Quantifying The Child–Therapist Interaction In ASD Intervention: An Observational Coding System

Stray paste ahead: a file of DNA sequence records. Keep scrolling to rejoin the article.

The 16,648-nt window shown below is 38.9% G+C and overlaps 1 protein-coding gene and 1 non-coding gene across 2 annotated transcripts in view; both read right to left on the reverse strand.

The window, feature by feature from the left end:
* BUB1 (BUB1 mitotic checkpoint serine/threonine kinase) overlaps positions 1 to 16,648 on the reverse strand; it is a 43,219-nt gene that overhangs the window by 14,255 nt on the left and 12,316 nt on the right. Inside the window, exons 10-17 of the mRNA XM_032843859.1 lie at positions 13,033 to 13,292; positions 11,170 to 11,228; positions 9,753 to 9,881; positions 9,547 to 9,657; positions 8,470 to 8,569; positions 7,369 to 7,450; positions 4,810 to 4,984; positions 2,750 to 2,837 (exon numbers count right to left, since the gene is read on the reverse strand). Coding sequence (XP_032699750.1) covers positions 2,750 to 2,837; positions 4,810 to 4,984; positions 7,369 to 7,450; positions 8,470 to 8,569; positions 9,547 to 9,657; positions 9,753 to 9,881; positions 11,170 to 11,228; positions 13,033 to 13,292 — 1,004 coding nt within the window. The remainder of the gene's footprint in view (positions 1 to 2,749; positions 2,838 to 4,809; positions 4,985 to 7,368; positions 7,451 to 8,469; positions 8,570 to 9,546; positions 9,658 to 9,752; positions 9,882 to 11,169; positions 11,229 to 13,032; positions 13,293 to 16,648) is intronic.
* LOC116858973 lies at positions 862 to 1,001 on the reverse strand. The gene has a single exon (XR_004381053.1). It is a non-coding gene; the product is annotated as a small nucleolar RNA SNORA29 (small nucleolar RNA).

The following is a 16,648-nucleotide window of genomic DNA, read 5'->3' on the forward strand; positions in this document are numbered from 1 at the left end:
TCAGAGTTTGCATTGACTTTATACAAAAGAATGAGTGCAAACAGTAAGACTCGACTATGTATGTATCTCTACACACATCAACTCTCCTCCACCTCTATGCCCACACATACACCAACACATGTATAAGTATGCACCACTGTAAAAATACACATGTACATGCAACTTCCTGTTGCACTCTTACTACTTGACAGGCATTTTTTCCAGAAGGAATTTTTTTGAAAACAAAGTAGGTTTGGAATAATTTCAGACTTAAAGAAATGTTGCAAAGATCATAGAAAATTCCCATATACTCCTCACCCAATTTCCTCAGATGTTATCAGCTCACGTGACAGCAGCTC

Background: Observational research plays an important part in developmental research due to its noninvasiveness. However, it has been hardly applied to investigate efficacy of the child–therapist interaction in the context of naturalistic developmental behavioral interventions (NDBI). In particular, the characteristics of child–therapist interplay are thought to have a significant impact in NDBIs in children with autism spectrum disorder (ASD). Quantitative approaches may help to identify the key features of interaction during therapy and could be translated as instruments to monitor early interventions. Methods: n = 24 children with autism spectrum disorder (ASD) were monitored from the time of the diagnosis (T0) and after about one year of early intervention (T1). A novel observational coding system was applied to video recorded sessions of intervention to extract quantitative behavioral descriptors. We explored the coding scheme reliability together with its convergent and predictive validity. Further, we applied computational techniques to investigate changes and associations between interaction profiles and developmental outcomes. Results: Significant changes in interaction variables emerged with time, suggesting that a favorable outcome is associated with interactions characterized by increased synchrony, better therapist’s strategies to successfully engage the child and scaffold longer, more complex and engaging interchanges. Interestingly, data models linked interaction profiles, outcome measures and response trajectories. Conclusion: Current research stresses the need for process measures to understand the hows and the whys of ASD early intervention. Combining observational techniques with computational approaches may help in explaining interindividual variability. Further, it could disclose successful features of interaction associated with better response trajectories or to different ASD behavioral phenotypes that could require specific dyadic modalities.